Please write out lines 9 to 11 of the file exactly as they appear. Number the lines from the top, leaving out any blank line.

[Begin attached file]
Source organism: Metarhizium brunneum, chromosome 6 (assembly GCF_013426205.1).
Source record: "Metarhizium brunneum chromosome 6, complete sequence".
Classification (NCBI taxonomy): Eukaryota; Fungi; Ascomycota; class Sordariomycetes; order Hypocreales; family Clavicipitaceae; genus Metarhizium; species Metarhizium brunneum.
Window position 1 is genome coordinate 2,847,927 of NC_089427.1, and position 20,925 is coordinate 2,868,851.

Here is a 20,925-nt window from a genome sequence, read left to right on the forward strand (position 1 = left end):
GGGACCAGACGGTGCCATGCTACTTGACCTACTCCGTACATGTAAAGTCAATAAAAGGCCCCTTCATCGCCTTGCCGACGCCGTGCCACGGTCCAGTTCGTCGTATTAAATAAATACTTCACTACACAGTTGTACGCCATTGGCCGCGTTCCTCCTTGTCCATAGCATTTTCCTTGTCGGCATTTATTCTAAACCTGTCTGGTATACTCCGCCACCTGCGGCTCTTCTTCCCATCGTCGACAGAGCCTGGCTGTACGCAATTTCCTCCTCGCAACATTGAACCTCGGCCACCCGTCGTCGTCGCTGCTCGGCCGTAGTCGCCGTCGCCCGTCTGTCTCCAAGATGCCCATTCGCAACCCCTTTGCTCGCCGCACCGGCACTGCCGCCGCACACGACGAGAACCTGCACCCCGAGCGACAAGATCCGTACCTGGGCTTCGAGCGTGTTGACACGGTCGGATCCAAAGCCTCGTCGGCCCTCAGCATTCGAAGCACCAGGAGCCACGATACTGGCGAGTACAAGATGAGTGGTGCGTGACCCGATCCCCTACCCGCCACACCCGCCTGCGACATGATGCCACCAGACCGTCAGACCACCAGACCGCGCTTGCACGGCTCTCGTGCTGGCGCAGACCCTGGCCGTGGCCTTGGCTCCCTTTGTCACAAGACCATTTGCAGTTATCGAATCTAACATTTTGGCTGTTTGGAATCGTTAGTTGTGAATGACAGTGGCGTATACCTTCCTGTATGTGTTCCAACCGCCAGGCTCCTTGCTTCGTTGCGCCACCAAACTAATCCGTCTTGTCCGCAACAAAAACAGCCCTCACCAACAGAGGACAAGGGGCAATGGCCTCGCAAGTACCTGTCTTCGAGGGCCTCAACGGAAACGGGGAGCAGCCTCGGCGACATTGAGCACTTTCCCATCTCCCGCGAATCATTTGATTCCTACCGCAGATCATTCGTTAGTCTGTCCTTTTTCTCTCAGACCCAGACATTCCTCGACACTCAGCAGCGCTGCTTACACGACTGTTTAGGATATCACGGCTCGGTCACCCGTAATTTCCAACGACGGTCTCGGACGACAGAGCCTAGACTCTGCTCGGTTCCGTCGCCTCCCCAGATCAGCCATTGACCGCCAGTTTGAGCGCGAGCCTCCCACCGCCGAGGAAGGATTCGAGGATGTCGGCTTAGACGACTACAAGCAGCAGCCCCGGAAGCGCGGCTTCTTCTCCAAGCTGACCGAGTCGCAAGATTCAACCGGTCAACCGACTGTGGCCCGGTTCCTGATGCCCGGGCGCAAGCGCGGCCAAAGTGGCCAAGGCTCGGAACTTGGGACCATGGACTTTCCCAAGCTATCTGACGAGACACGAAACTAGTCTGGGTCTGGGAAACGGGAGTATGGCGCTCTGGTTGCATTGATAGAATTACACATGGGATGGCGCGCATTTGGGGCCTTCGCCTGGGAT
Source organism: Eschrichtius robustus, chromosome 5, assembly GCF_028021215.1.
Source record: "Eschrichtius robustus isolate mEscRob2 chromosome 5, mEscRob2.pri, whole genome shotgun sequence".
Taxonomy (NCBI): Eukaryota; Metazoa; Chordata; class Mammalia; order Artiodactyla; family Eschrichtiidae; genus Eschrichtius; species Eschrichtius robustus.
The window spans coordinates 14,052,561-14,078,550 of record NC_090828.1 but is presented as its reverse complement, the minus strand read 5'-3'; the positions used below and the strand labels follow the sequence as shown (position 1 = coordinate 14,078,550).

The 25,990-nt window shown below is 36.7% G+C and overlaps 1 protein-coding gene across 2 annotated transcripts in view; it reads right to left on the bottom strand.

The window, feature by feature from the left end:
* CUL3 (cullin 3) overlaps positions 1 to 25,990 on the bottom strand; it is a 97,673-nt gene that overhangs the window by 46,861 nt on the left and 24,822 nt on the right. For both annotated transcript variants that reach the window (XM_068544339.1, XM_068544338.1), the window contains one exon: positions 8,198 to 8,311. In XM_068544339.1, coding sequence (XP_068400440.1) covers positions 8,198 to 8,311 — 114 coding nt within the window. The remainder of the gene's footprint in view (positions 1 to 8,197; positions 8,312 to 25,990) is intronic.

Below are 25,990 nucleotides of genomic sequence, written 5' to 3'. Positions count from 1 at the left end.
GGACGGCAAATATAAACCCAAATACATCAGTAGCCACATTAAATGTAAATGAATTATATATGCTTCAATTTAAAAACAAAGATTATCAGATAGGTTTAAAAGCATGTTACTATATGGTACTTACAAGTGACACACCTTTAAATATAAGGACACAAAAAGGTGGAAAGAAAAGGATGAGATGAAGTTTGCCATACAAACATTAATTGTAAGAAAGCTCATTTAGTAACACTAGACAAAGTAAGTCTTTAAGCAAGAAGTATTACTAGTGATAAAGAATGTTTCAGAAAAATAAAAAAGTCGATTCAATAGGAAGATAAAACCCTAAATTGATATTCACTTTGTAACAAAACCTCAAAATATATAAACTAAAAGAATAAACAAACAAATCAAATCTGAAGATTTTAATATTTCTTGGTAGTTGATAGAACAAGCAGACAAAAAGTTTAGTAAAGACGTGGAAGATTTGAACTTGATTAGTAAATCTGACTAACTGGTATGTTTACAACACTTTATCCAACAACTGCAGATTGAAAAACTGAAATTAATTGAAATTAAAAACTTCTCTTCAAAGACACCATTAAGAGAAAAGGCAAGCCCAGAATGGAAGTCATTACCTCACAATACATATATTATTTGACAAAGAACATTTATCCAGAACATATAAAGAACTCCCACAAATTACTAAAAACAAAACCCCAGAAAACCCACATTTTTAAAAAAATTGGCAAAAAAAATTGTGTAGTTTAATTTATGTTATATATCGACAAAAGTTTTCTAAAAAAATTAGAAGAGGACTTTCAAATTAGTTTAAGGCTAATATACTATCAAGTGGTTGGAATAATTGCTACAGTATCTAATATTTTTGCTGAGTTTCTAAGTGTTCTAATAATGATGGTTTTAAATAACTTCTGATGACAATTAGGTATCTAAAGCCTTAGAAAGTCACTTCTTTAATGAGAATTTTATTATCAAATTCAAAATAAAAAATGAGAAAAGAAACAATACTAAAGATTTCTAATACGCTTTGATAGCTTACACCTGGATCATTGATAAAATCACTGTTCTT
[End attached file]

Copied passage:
Taxonomy (NCBI): Eukaryota; Metazoa; Chordata; class Mammalia; order Artiodactyla; family Eschrichtiidae; genus Eschrichtius; species Eschrichtius robustus.
The window spans coordinates 14,052,561-14,078,550 of record NC_090828.1 but is presented as its reverse complement, the minus strand read 5'-3'; the positions used below and the strand labels follow the sequence as shown (position 1 = coordinate 14,078,550).

The 25,990-nt window shown below is 36.7% G+C and overlaps 1 protein-coding gene across 2 annotated transcripts in view; it reads right to left on the bottom strand.